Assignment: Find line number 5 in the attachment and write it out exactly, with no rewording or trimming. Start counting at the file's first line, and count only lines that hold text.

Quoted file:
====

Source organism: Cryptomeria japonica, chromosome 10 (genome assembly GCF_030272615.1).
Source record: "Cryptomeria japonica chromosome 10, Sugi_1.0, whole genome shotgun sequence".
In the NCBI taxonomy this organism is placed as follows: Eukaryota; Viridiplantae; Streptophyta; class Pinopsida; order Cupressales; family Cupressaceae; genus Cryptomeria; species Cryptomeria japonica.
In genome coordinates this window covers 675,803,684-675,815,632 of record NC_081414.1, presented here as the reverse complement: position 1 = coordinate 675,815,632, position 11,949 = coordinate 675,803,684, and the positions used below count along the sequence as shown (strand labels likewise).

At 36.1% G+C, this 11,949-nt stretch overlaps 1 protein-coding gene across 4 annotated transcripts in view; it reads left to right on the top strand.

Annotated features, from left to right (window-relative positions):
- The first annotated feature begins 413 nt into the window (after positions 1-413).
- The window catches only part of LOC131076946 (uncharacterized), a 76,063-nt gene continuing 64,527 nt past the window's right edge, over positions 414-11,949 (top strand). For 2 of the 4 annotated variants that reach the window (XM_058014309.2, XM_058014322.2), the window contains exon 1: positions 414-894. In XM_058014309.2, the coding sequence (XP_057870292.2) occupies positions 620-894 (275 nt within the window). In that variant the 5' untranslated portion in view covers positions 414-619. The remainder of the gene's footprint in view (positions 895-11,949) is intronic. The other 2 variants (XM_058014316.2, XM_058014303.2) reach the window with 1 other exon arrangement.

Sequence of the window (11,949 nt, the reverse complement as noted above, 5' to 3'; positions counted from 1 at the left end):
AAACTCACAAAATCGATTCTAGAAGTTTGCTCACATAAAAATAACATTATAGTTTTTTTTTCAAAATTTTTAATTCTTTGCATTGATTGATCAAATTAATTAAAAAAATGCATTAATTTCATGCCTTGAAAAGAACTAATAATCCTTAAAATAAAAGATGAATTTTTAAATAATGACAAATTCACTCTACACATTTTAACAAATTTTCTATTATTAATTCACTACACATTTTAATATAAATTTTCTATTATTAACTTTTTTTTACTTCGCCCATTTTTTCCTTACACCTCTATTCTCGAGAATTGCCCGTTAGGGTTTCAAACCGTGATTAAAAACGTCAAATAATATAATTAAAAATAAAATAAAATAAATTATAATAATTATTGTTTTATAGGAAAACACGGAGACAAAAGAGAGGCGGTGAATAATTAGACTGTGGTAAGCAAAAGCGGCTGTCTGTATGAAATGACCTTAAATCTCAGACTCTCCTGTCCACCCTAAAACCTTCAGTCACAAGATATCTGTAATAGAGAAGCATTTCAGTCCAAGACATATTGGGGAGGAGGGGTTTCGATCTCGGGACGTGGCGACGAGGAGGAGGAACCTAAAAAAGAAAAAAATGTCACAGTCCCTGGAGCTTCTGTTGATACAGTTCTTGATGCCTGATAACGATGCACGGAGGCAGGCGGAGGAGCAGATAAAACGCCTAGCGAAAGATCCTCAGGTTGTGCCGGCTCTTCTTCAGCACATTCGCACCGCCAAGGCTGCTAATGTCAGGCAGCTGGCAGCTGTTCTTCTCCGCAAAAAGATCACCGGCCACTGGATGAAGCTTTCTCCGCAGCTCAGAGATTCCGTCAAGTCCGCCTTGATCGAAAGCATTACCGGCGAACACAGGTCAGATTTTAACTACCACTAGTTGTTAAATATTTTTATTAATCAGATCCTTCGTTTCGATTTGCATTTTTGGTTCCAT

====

At 36.1% G+C, this 11,949-nt stretch overlaps 1 protein-coding gene across 4 annotated transcripts in view; it reads left to right on the top strand.